Sean Bea, Early Careers Recruiting Expedia Group
When it comes to what you wear, the more formal you are the better. However, it’s a great idea to take note of what the aesthetic of a company is before going into an interview. Is everyone buttoned up with a jacket and tie? Or are some people rocking more casual wear with sweaters and shirts? Don’t fake your appearance, but always look professional so the employer will see you as a fit for their company.
The Question Part
At the end of your interview, more often than not, the person on the other end will ask if you have any questions yourself. The worst thing you can do in this situation is say no. On the other hand, a well-thought-out and intellectual question will leave a very good impression on the interviewer.
One great question is to ask the interviewers themselves about their own experience of the company. What do they like and enjoy about working there? What are some of the challenges they face and how can you support and assist them in some of those things? How do you measure success?
The list of good questions you can say at this moment goes on. Just remember to keep it relevant to the job and to ask something that seems like you’re interested in the longevity of your contributions to the company. You want to show that you have been paying attention and are engaged in the conversation.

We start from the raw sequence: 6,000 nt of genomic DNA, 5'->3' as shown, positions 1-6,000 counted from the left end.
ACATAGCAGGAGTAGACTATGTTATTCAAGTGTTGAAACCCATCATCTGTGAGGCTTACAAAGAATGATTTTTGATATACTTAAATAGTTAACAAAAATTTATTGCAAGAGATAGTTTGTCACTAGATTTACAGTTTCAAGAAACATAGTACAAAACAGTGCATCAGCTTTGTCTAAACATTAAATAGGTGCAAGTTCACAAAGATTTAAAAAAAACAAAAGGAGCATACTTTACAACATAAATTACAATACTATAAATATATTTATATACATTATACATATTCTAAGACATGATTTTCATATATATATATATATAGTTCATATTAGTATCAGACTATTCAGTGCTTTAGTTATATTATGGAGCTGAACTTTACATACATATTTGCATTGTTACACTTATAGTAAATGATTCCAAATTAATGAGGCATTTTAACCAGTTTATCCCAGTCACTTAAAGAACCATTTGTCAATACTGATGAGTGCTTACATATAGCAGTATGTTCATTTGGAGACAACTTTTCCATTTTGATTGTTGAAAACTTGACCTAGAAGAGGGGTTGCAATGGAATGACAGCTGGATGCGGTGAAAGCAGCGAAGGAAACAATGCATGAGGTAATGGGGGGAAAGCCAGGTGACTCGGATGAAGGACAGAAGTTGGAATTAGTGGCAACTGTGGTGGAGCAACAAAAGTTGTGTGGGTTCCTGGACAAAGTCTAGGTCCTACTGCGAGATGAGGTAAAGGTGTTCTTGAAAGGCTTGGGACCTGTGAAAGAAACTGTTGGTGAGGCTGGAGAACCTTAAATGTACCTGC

How Do You Follow Up After an Interview?
This last interview tip is one that a lot of people tend to forget. Make sure to send the recruiter or whoever interviewed you a follow-up and thank you email. The first 24 hours after an interview is the best time to go ahead with a follow-up.
Use it as an opportunity to expand a little bit on what you discussed during the interview and points that resonated with you. If there was something that stood out to you or something you aligned with, whether it was one of the company’s core values, the direction they’re headed, or an attribute of the job, don’t be afraid to share that.
The more interviews you do, the better you will get. While it may be a time to show yourself off and what you’re capable of, don’t forget to use the interview as a time to see if the employer is a right fit for you.
The more you think about interviews as a conversation and an exchange of information the more at ease you will feel. Keep up with the WayUp community as we continue to share resume secrets, career tips, and professional information you can’t get anywhere else.
For more career advice and tips on how to find a job, keep up with the WayUp community guide and look out for new Job Searching 101 virtual events!
Source: Employer - wayup.com